Signs of right ventricular deterioration in clinically stable patients with pulmonary arterial hypertension.

Chest

PubMedID: 25376008

van de Veerdonk MC, Marcus JT, Westerhof N, de Man FS, Boonstra A, Heymans MW, Bogaard HJ, Vonk-Noordegraaf A. Signs of right ventricular deterioration in clinically stable patients with pulmonary arterial hypertension. Chest. 2015;147(4):1063-71.
Background.
Even after years of stable response to therapy, patients with idiopathic pulmonary arterial hypertension (IPAH) may show an unexpected clinical deterioration due to progressive right ventricular (RV) failure. Therefore, the aim of this study was to assess in five-year clinically stable patients with IPAH whether initial differences or subsequent changes in RV volumes precede late clinical progression.

Methods.
Included were 22 clinically stable patients, reflected by stable or improving NYHA-class II-III and exercise capacity during five years of follow-up. Twelve patients remained subsequently stable during a total follow-up of ten years, while ten other patients showed late progression leading to death or lung-transplantation after a follow-up of eight years. All patients underwent right heart catheterization and cardiac MRI at baseline, 1.5, 3.5, 6.5 and, when still alive, ten years of follow-up.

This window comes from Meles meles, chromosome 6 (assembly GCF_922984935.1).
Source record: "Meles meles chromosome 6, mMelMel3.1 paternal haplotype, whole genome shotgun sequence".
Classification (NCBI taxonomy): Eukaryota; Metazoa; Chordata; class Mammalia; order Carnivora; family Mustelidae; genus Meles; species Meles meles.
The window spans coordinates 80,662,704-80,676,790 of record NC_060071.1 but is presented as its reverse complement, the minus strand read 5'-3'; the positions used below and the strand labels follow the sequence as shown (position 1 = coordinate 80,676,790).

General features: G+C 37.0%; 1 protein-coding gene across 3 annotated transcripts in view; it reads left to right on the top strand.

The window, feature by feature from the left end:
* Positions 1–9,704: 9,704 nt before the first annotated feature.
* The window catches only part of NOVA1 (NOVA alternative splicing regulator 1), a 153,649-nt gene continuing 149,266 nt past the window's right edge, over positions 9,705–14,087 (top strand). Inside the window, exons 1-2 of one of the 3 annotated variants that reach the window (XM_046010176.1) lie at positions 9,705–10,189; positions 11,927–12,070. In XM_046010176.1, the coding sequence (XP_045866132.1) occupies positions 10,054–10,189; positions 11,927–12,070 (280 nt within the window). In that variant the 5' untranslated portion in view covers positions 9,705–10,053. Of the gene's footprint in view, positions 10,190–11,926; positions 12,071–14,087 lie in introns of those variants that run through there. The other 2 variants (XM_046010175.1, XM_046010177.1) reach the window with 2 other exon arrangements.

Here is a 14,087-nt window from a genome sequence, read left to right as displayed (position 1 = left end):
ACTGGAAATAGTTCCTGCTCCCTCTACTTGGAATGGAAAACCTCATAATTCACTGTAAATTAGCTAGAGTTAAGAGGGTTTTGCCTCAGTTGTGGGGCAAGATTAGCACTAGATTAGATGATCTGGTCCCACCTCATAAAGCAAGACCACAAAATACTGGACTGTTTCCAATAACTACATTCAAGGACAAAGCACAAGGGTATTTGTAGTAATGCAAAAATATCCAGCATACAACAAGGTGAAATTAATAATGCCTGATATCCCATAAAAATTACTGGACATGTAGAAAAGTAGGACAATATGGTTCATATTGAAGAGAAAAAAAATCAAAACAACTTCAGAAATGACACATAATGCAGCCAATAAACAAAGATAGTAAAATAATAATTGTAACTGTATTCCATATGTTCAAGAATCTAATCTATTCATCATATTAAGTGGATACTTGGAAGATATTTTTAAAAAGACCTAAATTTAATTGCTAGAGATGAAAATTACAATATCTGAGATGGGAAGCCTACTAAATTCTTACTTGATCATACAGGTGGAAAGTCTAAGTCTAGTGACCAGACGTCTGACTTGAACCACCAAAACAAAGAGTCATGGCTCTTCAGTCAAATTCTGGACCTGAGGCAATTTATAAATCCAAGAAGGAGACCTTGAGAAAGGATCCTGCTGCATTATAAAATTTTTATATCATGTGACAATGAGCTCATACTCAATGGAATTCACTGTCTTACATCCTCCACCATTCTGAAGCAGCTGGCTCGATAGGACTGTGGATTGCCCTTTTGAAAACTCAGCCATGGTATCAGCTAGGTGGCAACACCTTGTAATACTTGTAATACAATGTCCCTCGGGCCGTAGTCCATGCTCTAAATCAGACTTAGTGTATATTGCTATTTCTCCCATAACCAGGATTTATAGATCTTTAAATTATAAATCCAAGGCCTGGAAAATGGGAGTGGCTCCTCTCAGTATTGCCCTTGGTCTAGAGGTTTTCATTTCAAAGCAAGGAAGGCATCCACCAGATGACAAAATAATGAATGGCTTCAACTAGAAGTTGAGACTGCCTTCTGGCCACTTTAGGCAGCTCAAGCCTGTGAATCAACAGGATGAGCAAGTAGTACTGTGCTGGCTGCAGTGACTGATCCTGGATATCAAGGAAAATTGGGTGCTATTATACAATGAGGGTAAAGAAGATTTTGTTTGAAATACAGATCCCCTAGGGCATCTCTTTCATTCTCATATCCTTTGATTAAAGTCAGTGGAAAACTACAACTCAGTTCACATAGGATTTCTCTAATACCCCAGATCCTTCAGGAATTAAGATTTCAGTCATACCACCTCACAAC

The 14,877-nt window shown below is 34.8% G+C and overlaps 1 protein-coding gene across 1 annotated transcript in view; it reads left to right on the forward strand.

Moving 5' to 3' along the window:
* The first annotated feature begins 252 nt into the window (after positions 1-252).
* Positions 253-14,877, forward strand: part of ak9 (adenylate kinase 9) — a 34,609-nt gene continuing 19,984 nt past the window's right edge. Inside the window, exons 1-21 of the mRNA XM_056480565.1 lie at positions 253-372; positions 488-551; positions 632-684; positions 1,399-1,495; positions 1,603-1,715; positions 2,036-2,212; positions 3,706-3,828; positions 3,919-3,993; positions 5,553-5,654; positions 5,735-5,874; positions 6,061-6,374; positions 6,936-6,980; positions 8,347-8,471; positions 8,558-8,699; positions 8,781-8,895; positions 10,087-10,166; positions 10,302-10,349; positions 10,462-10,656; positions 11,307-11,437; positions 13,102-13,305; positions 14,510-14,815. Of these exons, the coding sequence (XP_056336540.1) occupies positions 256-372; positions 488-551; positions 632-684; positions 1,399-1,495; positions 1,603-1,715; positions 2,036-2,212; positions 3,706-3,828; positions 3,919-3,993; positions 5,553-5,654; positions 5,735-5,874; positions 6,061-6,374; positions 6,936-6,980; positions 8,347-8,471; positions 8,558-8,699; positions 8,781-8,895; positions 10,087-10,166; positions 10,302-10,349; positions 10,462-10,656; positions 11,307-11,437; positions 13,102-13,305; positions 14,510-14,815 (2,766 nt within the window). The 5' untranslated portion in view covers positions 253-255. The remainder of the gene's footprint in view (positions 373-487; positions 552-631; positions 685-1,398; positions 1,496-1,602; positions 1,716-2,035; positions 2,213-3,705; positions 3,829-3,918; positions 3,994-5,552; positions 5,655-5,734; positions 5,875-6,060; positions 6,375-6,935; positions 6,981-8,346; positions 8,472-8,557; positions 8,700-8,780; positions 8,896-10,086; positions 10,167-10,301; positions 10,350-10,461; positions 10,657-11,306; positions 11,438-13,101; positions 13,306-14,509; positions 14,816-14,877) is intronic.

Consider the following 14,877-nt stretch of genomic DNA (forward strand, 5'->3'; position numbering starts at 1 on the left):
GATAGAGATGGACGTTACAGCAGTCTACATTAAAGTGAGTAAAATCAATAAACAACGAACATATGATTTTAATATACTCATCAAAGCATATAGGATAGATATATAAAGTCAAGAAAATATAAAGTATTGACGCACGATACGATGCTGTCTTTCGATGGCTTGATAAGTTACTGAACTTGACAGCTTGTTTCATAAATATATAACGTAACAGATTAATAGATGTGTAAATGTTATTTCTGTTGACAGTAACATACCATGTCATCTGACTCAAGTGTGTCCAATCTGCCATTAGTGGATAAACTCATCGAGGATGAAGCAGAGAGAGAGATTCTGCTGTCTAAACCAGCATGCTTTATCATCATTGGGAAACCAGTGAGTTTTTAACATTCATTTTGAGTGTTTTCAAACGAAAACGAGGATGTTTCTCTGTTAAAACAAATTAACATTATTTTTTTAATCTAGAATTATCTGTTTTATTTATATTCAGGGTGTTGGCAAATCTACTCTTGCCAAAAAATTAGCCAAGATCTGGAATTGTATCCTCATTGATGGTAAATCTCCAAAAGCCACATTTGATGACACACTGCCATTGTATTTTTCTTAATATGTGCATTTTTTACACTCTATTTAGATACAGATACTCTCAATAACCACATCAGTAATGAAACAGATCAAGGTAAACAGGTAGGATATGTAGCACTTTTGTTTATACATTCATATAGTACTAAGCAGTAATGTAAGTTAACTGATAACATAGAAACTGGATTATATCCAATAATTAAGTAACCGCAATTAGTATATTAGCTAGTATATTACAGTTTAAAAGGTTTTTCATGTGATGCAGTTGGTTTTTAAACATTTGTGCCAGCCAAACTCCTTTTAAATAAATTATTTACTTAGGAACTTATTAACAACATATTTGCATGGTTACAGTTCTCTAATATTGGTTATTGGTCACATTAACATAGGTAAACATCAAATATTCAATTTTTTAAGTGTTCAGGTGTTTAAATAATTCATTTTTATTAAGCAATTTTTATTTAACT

Results.
Baseline hemodynamics were comparable in both groups and remained unchanged during the entire follow-up period. Baseline RV end-systolic volume (RVESV) was higher and RV ejection fraction (RVEF) was lower in late-progressive patients. Late-progressive patients demonstrated a gradually increased RV end-diastolic volume (RVEDV) and RVESV and, a declined RVEF whereas long-term stable patients did not show any RV changes.

Conclusions.
In five-years stable IPAH patients, subsequent late disease progression is preceded by changes in RV volumes. Our results implicate that monitoring of RV volumes allows the anticipation to clinical worsening, even at the time of apparent clinical stability.